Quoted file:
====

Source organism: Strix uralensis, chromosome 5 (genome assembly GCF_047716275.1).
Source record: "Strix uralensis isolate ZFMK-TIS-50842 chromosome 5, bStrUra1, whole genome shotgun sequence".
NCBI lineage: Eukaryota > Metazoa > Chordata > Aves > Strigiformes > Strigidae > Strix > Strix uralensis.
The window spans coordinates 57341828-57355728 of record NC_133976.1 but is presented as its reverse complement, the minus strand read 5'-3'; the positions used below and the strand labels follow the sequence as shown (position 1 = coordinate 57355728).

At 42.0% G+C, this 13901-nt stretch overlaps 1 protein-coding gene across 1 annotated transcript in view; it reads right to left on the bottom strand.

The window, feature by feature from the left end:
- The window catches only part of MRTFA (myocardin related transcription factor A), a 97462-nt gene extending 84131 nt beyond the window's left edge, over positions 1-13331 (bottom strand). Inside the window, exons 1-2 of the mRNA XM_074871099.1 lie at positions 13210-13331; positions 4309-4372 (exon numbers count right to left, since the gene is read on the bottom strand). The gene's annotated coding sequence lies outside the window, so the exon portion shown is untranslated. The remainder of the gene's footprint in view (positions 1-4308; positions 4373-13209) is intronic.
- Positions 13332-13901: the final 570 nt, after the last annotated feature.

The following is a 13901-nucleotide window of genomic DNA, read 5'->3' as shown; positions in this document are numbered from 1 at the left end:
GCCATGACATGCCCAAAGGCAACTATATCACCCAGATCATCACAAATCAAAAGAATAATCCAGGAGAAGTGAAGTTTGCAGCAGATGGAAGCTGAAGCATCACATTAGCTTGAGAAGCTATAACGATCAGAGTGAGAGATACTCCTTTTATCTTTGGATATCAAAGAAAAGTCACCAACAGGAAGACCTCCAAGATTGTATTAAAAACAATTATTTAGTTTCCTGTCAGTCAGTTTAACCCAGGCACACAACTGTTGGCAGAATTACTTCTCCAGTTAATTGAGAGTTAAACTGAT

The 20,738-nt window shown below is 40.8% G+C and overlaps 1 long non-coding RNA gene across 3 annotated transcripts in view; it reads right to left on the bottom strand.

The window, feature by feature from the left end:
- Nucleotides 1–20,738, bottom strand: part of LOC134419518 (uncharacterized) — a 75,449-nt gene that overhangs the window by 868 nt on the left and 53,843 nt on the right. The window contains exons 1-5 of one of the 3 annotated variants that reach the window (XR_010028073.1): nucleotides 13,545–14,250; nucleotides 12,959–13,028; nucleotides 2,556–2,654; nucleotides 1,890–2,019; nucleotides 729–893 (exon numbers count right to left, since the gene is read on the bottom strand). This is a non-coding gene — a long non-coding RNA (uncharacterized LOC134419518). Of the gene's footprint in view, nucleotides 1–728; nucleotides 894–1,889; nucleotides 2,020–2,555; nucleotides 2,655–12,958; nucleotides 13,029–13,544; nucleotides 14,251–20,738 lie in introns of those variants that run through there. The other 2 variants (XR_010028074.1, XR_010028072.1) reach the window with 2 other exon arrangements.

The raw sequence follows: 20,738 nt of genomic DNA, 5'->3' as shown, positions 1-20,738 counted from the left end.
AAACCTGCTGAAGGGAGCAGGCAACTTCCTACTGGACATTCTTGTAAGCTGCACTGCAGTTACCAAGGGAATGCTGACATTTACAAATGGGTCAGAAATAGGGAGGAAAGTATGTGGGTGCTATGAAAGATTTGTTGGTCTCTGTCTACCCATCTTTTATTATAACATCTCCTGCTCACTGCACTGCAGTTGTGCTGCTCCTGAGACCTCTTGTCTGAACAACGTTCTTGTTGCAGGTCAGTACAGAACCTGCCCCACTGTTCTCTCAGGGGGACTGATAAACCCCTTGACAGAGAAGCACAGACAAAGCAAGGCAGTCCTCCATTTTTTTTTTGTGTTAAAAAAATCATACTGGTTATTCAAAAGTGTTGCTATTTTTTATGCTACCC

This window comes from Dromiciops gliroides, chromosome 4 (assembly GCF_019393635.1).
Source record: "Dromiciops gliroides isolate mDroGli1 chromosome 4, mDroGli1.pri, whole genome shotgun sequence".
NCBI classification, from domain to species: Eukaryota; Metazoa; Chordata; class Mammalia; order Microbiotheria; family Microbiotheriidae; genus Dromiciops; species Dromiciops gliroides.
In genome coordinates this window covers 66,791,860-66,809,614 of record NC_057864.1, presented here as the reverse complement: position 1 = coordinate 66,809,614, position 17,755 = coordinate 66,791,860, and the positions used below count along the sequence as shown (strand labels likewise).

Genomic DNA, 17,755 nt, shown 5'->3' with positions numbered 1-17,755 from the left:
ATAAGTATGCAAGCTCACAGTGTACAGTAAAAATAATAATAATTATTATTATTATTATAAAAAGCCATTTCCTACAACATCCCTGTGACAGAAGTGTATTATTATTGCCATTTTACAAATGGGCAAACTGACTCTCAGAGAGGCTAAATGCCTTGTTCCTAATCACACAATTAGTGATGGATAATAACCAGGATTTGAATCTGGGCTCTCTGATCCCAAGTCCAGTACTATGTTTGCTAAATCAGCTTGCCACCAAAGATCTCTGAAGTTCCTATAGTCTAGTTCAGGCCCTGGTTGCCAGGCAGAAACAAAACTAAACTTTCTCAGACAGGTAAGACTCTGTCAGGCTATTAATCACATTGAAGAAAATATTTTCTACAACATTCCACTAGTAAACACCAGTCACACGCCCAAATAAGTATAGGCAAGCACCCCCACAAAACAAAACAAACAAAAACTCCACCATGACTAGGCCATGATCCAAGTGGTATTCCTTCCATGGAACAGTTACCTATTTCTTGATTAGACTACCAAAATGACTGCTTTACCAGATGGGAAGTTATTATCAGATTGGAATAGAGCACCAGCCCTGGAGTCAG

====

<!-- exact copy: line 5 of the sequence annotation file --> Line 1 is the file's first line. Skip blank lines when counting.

At 42.0% G+C, this 13901-nt stretch overlaps 1 protein-coding gene across 1 annotated transcript in view; it reads right to left on the bottom strand.